A perennial point of conflict in households across the country, the question of what can and can't be recycled sees us wrack our brains every time we go to bin a yoghurt pot or loo roll tube.

The rules can be confusing, and putting the wrong thing in the recycling bin can contaminate the rest of it and see a pile of recyclable goods sent to the landfill.

While everyone has a different colour bin depending what part of the Liverpool City Region they live in, the same recycling rules apply in Liverpool, Knowsley, Sefton, St Helens, Wirral and Halton.

READ MORE:Cycle lane on major Liverpool road officially opens

The Merseyside Recycling and Waste Authority (MRWA) has a detailed list of almost everything that can and can't go into your blue, grey or brown bin, or black box and blue and pink bags in St Helens.

We've compiled a list, all in one place, of the recycling rules in the region to help you avoid accidentally sending recyclable goods to the landfill.


Paper products are among the most valuable recyclable materials, but they must be clean.

Grease, food, paint and dirt can mean otherwise recyclable paper will have to go in the waste bin.

Shredded paper should be placed in the regular waste bin as the paper fibres are too small for recycling.

Here's a list of paper products you can and can't recycle in Merseyside:


Like paper, most clean cardboard can be recycled if it is free from dirt and stains.

The most common items that you can and can't recycle in Liverpool

Cardboard containers like grease-covered pizza boxes sadly have to go into the regular refuse bin.

Remember to flatten cardboard boxed and remove plastic from cardboard packaging before placing it in the recycling bin.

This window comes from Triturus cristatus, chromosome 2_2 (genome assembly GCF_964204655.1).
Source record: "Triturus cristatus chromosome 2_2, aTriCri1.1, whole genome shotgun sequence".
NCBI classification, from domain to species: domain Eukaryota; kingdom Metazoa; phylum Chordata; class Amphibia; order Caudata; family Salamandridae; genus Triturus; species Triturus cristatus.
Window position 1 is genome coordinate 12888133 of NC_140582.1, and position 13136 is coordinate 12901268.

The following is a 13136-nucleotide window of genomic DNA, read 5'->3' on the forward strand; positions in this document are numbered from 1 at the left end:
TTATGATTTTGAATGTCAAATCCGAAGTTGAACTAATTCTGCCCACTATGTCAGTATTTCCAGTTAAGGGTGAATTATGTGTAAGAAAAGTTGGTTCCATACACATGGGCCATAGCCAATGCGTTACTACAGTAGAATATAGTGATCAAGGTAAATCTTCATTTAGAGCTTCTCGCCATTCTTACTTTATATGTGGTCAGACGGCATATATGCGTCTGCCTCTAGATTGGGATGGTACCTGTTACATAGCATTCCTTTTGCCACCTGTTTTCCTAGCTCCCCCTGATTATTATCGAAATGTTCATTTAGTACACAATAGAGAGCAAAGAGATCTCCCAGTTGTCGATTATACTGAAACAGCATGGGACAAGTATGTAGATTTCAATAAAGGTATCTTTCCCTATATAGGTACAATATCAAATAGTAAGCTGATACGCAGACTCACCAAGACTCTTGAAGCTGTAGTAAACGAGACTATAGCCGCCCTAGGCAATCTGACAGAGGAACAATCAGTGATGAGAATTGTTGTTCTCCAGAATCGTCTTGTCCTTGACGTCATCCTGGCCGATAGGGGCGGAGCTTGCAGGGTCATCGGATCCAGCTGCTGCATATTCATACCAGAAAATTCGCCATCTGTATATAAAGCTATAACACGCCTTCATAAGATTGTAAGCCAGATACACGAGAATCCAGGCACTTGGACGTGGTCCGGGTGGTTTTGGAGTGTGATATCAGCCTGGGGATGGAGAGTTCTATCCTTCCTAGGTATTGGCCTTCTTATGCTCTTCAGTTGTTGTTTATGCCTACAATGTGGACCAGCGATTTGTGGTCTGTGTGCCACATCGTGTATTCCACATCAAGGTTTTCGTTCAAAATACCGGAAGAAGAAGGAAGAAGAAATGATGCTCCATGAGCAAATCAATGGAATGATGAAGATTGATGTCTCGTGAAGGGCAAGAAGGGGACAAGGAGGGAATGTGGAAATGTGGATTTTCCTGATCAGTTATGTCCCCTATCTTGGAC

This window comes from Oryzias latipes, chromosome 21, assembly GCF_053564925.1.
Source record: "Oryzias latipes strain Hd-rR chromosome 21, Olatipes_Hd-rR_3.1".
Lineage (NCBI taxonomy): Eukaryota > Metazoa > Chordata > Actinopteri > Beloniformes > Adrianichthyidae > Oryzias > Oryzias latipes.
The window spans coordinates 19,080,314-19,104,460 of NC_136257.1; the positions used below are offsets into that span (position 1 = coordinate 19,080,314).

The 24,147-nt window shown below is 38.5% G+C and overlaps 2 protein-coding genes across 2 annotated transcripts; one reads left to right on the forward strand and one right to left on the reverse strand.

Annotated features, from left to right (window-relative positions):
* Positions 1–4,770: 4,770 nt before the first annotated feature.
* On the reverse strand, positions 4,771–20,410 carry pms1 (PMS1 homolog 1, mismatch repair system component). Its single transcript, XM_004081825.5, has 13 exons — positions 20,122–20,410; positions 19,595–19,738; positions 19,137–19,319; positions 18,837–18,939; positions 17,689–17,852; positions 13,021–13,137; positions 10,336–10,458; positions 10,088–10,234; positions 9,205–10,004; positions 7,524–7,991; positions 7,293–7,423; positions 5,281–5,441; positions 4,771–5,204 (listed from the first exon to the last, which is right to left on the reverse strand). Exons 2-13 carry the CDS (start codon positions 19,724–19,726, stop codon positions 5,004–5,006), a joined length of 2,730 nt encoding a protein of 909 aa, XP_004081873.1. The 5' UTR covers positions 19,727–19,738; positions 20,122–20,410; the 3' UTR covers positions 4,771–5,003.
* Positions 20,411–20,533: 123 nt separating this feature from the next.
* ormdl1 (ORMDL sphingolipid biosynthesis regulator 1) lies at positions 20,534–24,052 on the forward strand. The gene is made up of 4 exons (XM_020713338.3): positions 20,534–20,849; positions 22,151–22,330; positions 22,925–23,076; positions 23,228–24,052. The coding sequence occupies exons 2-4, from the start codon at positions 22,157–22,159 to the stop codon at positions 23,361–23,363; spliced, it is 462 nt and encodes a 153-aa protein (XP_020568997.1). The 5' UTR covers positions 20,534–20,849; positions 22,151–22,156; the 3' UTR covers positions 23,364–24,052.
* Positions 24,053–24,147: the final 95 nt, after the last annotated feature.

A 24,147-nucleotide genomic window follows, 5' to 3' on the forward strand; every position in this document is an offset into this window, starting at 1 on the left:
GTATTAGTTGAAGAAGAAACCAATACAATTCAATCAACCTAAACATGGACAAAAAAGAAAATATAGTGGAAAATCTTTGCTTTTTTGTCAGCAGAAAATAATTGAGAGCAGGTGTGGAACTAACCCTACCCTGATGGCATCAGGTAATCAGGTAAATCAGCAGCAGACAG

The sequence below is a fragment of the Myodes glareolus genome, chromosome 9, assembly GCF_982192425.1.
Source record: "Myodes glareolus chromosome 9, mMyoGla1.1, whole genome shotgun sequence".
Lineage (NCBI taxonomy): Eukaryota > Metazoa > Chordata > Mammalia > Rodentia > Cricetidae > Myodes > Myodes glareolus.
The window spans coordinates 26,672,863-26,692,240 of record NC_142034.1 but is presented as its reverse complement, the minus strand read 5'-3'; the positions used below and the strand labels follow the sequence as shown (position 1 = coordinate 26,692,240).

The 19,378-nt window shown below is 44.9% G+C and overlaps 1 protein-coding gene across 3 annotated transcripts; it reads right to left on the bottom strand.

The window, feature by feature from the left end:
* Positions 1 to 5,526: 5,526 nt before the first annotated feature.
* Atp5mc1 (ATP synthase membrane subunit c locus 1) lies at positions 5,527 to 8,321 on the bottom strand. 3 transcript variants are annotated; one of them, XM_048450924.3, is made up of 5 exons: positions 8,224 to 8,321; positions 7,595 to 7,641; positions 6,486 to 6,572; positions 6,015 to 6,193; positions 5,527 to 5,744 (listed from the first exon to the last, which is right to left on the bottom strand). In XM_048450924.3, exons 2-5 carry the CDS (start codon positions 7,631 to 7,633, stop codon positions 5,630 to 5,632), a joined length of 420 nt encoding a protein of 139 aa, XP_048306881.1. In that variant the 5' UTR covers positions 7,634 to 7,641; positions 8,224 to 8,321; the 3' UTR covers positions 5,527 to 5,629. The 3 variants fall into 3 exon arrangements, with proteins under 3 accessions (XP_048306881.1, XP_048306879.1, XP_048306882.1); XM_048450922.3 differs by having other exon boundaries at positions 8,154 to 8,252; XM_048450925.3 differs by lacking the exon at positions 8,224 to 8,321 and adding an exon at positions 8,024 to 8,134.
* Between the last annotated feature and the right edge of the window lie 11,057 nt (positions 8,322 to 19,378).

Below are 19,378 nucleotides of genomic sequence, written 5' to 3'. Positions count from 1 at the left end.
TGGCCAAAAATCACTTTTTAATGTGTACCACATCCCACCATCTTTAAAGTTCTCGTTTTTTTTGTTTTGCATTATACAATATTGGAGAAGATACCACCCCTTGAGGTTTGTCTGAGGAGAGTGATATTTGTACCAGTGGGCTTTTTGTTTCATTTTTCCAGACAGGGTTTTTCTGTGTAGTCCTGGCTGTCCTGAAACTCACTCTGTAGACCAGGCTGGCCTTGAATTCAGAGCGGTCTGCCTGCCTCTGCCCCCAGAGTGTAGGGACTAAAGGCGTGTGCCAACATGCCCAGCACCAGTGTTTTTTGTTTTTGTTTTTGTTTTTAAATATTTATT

Empty and rinsed aluminium cans and tins are suitable for the kerbside recycling process.

Larger metal items must be taken to your local Household Waste Recycling Centre.


Many glass items, except for heat-resistant types like Pyrex, can be recycled.

Just make sure they're empty, rinsed, and have the lids back on if possible.


Plastic good can be tricky, with black plastics often catching people out.

According to the MRWA, "almost all plastic bottles are recyclable as long as they are not black plastic".

Make sure to rinse bottles, put the lids back on, leave the labels on, and don't squash them.

Some items, like Tetra Pak food and drink cartons, recycled in kerbside bins and must instead be taken to your local Household Waste Recycling Centre.

Other products in this category are:

Sometimes, recycling and disposal aren't the only options.

The MRWA encourages people to take items like clothes to Household Waste Recycling Centres, or to donate the.

If you have books or furniture in good condition, think about taking them to charities or voluntary organisations instead of dropping them in the recycling bin.

Emmaus Merseyside is a charity providing a home, education, training and work to people who have experienced homelessness.

According to the charity's website, it "accepts donations of second hand furniture, household items, clothing, kitchen appliances, garden furniture, electronics, bric-a-brac, books, music, media and much more."

The sale of items donated to the charity helps fund the charity and its support for people who have experienced homelessness.

But they "can only accept items that are in good saleable condition", and there are legal and practical limits on what they can accept.

Always call or check with charities and charity shops before donating items.